It soon became clear, however, that the Young Turks, led by Enver Pasha, were bent instead on further centralizing the Ottoman administration and intensifying the "Turkification" of the Ottoman domains. Arab opposition to the Turkish nationalist policies asserted itself in two separate arenas: among urban intellectuals and in the countryside. One source of opposition developed among Arab intellectuals in Cairo, Beirut, and Damascus, who formulated the ideas of a new Arab nationalism. The primary moving force behind this nascent Arab nationalist movement was opposition to the policies of Sultan Abdul Hamid. The removal of Sultan Abdul Hamid by the Committee of Union and Progress (the umbrella organization of which the Young Turks was the major element) was widely supported by Arab nationalists. The committee's program of institutional reform and promised autonomy raised Arab nationalist hopes.
After 1908, however, it quickly became clear that the nationalism of Abdul Hamid's successors was Turkish nationalism bent on Turkification of the Ottoman domain rather than on granting local autonomy. In response, Arab urban intellectuals formed clandestine political societies such as the Ottoman Decentralization Party, based in Cairo; Al Ahd (The Covenant Society), formed primarily by army officers in 1914; and Jamiat al Arabiyah al Fatat (The Young Arab Society), known as Al Fatat (The Young Arabs), formed by students in 1911. The Arab nationalism espoused by these groups, however, lacked support among the Arab masses.
A more traditional form of opposition emerged among the remote desert tribes of Jordan and the Arabian Peninsula, which were politically inarticulate but resentful of foreign control. The link between the urban political committees and the desert tribesmen was Hussein ibn Ali Al Hashimi, the grand sharif and amir of Mecca and hereditary custodian of the Muslim holy places. Hussein, head of the Hashimite branch of the Quraysh tribe, claimed descent from the Prophet. Hussein and his sons Abdullah and Faisal (who had been educated as members of the Ottoman elite as well as trained for their roles as Arab chieftains) had spent the years 1893 to 1908 under enforced restraint in Constantinople. In 1908 Abdul Hamid II appointed Hussein amir of Mecca and allowed him and his sons to return to the Hijaz, the western part of present-day Saudi Arabia. Some sources contend that Hussein's nomination was suggested by the Young Turks, who believed that he would be a stabilizing influence there, particularly if he were indebted to them for his position. In his memoirs, however, Abdullah stated that Abdul Hamid II named his father in preference to a candidate proposed by the Young Turks. Hussein reportedly asked for the appointment on the ground that he had an hereditary right to it. From the outset, Abdullah wrote, his father was at odds with the attempts of the Young Turk regime to bring the Hijaz under the centralized and increasingly secularized administration in Constantinople. Once in office, Hussein proved less tractable than either the sultan or the Turkish nationalists had expected.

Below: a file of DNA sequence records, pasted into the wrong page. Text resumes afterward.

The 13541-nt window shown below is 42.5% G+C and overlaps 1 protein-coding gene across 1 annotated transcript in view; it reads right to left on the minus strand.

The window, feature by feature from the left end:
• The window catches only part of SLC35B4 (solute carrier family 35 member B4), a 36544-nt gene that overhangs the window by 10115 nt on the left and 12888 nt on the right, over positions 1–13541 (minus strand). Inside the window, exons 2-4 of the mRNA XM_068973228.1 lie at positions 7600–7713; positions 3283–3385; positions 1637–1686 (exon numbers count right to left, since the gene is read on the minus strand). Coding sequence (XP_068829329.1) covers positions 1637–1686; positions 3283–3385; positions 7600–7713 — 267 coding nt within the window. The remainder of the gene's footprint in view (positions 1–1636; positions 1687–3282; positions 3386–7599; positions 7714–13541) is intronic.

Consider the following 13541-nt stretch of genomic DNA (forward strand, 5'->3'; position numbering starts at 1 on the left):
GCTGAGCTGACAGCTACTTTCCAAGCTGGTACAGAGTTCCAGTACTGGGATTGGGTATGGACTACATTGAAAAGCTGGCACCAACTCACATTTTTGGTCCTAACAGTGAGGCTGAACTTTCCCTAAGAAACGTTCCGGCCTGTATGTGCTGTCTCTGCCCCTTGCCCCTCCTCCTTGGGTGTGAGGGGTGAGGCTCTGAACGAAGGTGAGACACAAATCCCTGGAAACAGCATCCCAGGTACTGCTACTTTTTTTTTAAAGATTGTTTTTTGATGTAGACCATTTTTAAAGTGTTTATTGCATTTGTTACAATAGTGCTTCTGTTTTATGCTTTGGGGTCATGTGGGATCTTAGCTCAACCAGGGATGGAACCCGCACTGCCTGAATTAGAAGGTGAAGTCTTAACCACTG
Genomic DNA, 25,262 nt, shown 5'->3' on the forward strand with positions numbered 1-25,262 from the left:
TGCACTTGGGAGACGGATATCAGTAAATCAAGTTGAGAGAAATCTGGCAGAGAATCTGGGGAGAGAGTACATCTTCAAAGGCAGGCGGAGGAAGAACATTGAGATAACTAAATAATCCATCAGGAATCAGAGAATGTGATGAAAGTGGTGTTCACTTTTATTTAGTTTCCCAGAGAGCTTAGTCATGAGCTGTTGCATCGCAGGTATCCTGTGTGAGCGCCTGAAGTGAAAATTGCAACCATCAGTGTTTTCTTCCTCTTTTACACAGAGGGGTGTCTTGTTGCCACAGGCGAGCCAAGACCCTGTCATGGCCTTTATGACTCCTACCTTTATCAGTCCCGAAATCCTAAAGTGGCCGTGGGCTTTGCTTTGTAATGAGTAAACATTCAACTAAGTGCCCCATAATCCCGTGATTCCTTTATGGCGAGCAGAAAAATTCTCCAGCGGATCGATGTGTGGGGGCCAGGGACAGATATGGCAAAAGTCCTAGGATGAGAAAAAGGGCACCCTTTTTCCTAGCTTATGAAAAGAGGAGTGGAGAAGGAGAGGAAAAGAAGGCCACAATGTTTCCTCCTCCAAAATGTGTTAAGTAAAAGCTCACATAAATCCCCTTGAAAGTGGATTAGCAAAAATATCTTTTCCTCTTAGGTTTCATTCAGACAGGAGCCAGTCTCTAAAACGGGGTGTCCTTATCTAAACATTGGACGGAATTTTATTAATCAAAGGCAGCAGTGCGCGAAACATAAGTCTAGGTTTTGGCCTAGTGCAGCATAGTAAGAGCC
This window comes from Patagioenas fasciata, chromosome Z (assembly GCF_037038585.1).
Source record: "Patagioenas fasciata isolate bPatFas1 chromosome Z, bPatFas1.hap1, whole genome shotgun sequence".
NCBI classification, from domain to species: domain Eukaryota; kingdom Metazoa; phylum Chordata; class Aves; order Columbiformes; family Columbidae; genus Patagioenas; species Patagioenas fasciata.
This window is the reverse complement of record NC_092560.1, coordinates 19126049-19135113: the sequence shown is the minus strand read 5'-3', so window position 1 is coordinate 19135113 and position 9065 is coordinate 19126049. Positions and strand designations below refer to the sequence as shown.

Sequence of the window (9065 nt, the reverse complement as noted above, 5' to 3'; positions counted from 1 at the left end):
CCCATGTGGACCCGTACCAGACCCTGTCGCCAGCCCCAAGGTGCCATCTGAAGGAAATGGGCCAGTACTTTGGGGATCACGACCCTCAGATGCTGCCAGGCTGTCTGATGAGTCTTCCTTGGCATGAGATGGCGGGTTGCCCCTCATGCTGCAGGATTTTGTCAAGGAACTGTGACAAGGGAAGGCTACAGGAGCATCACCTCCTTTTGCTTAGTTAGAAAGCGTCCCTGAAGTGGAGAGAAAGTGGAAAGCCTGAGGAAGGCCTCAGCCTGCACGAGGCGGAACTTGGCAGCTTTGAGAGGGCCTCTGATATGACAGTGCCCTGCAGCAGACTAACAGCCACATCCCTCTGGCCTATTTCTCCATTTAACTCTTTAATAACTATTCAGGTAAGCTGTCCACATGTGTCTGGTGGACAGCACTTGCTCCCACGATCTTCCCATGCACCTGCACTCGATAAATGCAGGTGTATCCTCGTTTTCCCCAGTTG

Abdullah and Faisal established contact with the Arab nationalists in Syria. Faisal delivered to his father the so-called Damascus Protocol in which the nationalists, who appealed to Hussein as "Father of the Arabs" to deliver them from the Turks, set out the demands for Arab independence that were used by Faisal in his subsequent negotiations with the British. In return, the nationalists accepted the Hashimites as spokesmen for the Arab cause.